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Black, Noel—The Art of Memory
Black, Noel. "The Art of Memory." San Francisco Bay Guardian Literary Supplement (February 2001).

There's something pornographic about a list—about a naked catalog of facts, details, or observations. The Guinness Book of World Records, Harper's Index, Letterman's Top 10, Billboard charts, Top 40 radio, MTV's "Top 100 Pop Songs," etc. Whether hierarchical or arbitrary, the list as literary form has been particularly suited to the particularly American mixture of ideological materialism and egalitarianism ("democracy" being the practical reality). For Walt Whitman the list was both neobiblical and Democratic. "Leaves of Grass," his lyrical catalog of the people, places, ideas, and textures of American life, was meant to set all things down as equal parts of an idealized poetic nation. For Gertrude Stein the list served as a playground for words and sentences and parts of sentences and their rearrangements: the listing of language's possibilities. For Diane di Prima, Amiri Baraka, Allen Ginsberg, Bob Kaufman, Anne Waldman, and other writers and poets of the postatomic age, the list became a form of indictment and a prophetic dirge meant to bring about consciousness and change. For the poet Ted Berrigan, famous for his "Things to Do" poems, the list became a location, a place to put words and experience in the same way one makes a shopping list—to organize and older the act of living. And for Joe Brainard, the artist and author of the recently republished cult favorite I Remember, the list became a vehicle for pure memory, a document of generalized American and American queer culture. As a list, I Remember brings the form to its apex as it finds its home in the ultimate pop aesthetic of absolute surface while somehow managing to consistently reveal and expose a personal honesty that makes artifice irrelevant. And, like porn, Brainard's writing is irresistible to the eye—the memory's eye.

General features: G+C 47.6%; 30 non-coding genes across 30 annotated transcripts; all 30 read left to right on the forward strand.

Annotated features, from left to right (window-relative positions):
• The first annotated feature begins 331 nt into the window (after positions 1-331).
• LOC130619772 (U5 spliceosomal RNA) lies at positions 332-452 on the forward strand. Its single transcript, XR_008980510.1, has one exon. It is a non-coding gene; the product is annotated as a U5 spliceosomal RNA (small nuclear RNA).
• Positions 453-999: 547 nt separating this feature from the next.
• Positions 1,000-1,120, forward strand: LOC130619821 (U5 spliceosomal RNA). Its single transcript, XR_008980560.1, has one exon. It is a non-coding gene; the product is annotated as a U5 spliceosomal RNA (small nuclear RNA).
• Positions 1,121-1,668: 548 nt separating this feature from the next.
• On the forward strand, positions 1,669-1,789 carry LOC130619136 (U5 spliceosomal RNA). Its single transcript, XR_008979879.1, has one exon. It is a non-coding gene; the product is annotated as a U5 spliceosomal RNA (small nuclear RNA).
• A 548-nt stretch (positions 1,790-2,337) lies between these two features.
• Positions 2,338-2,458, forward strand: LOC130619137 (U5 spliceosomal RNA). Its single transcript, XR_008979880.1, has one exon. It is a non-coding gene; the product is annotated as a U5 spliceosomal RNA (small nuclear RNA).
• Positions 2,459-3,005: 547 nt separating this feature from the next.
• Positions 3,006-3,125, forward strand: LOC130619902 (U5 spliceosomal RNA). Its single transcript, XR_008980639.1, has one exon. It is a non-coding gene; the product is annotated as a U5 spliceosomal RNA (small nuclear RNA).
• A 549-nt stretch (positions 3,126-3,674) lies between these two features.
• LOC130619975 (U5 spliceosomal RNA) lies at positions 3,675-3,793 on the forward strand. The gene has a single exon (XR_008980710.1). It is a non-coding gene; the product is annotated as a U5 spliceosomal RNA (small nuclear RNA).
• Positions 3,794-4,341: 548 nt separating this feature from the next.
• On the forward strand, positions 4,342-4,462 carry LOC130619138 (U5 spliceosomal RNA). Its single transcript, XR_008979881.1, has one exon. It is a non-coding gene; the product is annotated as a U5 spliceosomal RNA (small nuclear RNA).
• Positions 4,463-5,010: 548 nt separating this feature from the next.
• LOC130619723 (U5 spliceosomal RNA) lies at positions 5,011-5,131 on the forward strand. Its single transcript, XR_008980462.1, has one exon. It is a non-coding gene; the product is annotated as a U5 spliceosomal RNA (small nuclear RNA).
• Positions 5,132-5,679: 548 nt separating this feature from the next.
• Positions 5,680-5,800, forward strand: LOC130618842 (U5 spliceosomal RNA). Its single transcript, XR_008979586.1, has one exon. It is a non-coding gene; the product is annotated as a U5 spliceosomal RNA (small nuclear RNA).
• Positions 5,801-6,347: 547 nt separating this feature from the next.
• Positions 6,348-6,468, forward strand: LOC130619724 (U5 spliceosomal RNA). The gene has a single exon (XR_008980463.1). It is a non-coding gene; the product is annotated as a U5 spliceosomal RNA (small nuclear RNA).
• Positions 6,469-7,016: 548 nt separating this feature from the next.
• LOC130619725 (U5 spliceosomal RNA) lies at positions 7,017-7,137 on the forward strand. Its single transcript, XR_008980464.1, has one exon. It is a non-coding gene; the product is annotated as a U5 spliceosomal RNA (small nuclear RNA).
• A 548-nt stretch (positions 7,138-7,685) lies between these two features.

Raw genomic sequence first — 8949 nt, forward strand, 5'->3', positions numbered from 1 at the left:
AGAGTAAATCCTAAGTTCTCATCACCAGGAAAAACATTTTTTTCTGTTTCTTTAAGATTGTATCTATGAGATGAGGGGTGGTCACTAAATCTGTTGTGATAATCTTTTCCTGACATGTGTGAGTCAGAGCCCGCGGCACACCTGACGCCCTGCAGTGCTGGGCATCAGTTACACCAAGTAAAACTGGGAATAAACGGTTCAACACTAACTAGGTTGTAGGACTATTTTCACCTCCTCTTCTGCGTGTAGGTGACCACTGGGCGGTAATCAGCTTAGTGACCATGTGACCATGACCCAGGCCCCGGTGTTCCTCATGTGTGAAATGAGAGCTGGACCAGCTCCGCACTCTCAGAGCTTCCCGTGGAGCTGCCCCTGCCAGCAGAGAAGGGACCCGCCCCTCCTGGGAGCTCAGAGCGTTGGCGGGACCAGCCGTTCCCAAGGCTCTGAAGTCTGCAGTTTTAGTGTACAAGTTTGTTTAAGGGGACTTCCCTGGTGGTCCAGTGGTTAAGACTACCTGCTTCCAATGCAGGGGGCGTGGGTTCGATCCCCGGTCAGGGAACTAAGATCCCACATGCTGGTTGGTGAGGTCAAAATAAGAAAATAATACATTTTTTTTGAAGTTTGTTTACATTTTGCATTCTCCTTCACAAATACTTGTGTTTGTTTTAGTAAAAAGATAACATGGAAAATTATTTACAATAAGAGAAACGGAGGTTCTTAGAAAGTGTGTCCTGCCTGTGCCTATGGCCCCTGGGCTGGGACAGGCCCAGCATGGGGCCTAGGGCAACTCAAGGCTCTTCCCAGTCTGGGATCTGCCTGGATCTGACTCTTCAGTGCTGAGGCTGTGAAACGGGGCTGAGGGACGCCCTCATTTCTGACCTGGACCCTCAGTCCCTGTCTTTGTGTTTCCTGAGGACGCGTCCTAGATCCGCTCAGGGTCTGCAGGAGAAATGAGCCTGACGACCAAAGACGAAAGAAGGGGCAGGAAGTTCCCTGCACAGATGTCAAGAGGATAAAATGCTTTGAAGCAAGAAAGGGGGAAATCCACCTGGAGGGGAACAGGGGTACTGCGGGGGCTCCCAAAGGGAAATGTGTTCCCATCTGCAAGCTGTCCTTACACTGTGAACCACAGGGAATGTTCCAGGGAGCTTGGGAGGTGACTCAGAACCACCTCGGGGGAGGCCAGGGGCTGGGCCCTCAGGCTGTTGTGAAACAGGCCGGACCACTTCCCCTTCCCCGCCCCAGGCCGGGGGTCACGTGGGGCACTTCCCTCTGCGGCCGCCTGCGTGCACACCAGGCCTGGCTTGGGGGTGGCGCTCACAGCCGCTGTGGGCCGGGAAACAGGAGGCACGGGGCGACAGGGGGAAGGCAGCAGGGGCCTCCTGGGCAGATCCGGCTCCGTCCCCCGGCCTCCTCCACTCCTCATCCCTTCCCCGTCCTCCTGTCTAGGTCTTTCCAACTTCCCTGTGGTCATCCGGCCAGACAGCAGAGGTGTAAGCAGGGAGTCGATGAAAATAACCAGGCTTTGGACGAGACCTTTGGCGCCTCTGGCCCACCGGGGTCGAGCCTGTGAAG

Yon can't rightly call I Remember a book of poetry, though it does have some of those qualities. The fact that every entry begins with "I remember" might make it a memoir, except that it isn't. So it's just a list—a list that manages to mimic memory in the way that one actually remembers: by a strange chain of association that is the simultaneity of the past. Anything one might say about this book overcomplicates the beauty of its inherent simplicity. For example (at random):

I remember my father scratched his balls a lot.
I remember cheating at Solitaire.
I remember early fragments of daydreams of being a girl. Mostly I remember fabric. Satins and taffetas against flesh…
I remember "Double Bubble" gum comics, and licking off the sweet "powder."
I remember wondering about the shit (?) (ugh) in fucking up the butt.

What still amazes me about this 167-page book, republished by Granary Books after many small-press publications and one major run by Penguin in 1995, is that it doesn't bore. Even when I find my attention fading from the particulars, I'm still captivated by the repetitive incantation of the list in the same way that I'm charmed by the rapid-fire orations of the auctioneers in Werner Herzog's documentary How Much Wood Would a Woodchuck Chuck. Brainard's speech, like the pure capitalism in the auctioneer's, is practical, grotesque, and dazzling. Each detail seduces and reveals while remaining entirely true to the unsentimental demands of the form itself. That rare ability to evoke feeling without choking the reader becomes one of the book's greatest virtues, as it allows the leader to free up his or her own "I remembers."